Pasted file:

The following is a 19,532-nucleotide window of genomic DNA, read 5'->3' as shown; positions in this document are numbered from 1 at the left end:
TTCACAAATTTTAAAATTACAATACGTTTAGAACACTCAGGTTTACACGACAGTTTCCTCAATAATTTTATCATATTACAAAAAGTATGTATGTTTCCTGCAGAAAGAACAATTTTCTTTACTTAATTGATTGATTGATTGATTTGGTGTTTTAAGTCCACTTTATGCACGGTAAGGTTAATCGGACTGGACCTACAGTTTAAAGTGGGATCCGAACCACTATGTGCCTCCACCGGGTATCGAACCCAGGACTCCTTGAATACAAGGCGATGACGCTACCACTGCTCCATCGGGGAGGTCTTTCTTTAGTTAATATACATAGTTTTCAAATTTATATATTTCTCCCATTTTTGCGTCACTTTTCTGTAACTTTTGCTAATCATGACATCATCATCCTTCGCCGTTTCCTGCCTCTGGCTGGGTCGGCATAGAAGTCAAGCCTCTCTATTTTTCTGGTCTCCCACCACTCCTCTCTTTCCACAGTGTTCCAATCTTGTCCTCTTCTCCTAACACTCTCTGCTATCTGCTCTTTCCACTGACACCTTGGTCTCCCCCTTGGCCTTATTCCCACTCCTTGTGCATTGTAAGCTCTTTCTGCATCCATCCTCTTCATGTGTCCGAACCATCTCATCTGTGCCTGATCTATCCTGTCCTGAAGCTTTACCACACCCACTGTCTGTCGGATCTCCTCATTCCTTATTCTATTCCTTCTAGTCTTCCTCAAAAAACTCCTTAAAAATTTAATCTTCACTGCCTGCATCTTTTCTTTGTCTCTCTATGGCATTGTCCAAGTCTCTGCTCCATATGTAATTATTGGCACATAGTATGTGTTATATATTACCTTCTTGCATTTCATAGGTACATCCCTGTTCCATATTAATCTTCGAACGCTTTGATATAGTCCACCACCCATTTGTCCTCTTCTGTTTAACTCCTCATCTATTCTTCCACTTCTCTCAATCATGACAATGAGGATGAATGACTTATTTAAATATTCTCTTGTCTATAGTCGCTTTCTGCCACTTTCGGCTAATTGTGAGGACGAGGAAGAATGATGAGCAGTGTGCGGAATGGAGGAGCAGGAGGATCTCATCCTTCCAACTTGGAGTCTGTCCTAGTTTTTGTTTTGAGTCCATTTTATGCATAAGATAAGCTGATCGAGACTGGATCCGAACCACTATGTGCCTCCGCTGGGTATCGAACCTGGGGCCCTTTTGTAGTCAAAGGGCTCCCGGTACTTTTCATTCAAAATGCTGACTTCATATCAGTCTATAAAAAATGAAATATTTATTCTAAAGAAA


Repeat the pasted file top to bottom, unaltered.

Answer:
The following is a 19,532-nucleotide window of genomic DNA, read 5'->3' as shown; positions in this document are numbered from 1 at the left end:
TTCACAAATTTTAAAATTACAATACGTTTAGAACACTCAGGTTTACACGACAGTTTCCTCAATAATTTTATCATATTACAAAAAGTATGTATGTTTCCTGCAGAAAGAACAATTTTCTTTACTTAATTGATTGATTGATTGATTTGGTGTTTTAAGTCCACTTTATGCACGGTAAGGTTAATCGGACTGGACCTACAGTTTAAAGTGGGATCCGAACCACTATGTGCCTCCACCGGGTATCGAACCCAGGACTCCTTGAATACAAGGCGATGACGCTACCACTGCTCCATCGGGGAGGTCTTTCTTTAGTTAATATACATAGTTTTCAAATTTATATATTTCTCCCATTTTTGCGTCACTTTTCTGTAACTTTTGCTAATCATGACATCATCATCCTTCGCCGTTTCCTGCCTCTGGCTGGGTCGGCATAGAAGTCAAGCCTCTCTATTTTTCTGGTCTCCCACCACTCCTCTCTTTCCACAGTGTTCCAATCTTGTCCTCTTCTCCTAACACTCTCTGCTATCTGCTCTTTCCACTGACACCTTGGTCTCCCCCTTGGCCTTATTCCCACTCCTTGTGCATTGTAAGCTCTTTCTGCATCCATCCTCTTCATGTGTCCGAACCATCTCATCTGTGCCTGATCTATCCTGTCCTGAAGCTTTACCACACCCACTGTCTGTCGGATCTCCTCATTCCTTATTCTATTCCTTCTAGTCTTCCTCAAAAAACTCCTTAAAAATTTAATCTTCACTGCCTGCATCTTTTCTTTGTCTCTCTATGGCATTGTCCAAGTCTCTGCTCCATATGTAATTATTGGCACATAGTATGTGTTATATATTACCTTCTTGCATTTCATAGGTACATCCCTGTTCCATATTAATCTTCGAACGCTTTGATATAGTCCACCACCCATTTGTCCTCTTCTGTTTAACTCCTCATCTATTCTTCCACTTCTCTCAATCATGACAATGAGGATGAATGACTTATTTAAATATTCTCTTGTCTATAGTCGCTTTCTGCCACTTTCGGCTAATTGTGAGGACGAGGAAGAATGATGAGCAGTGTGCGGAATGGAGGAGCAGGAGGATCTCATCCTTCCAACTTGGAGTCTGTCCTAGTTTTTGTTTTGAGTCCATTTTATGCATAAGATAAGCTGATCGAGACTGGATCCGAACCACTATGTGCCTCCGCTGGGTATCGAACCTGGGGCCCTTTTGTAGTCAAAGGGCTCCCGGTACTTTTCATTCAAAATGCTGACTTCATATCAGTCTATAAAAAATGAAATATTTATTCTAAAGAAA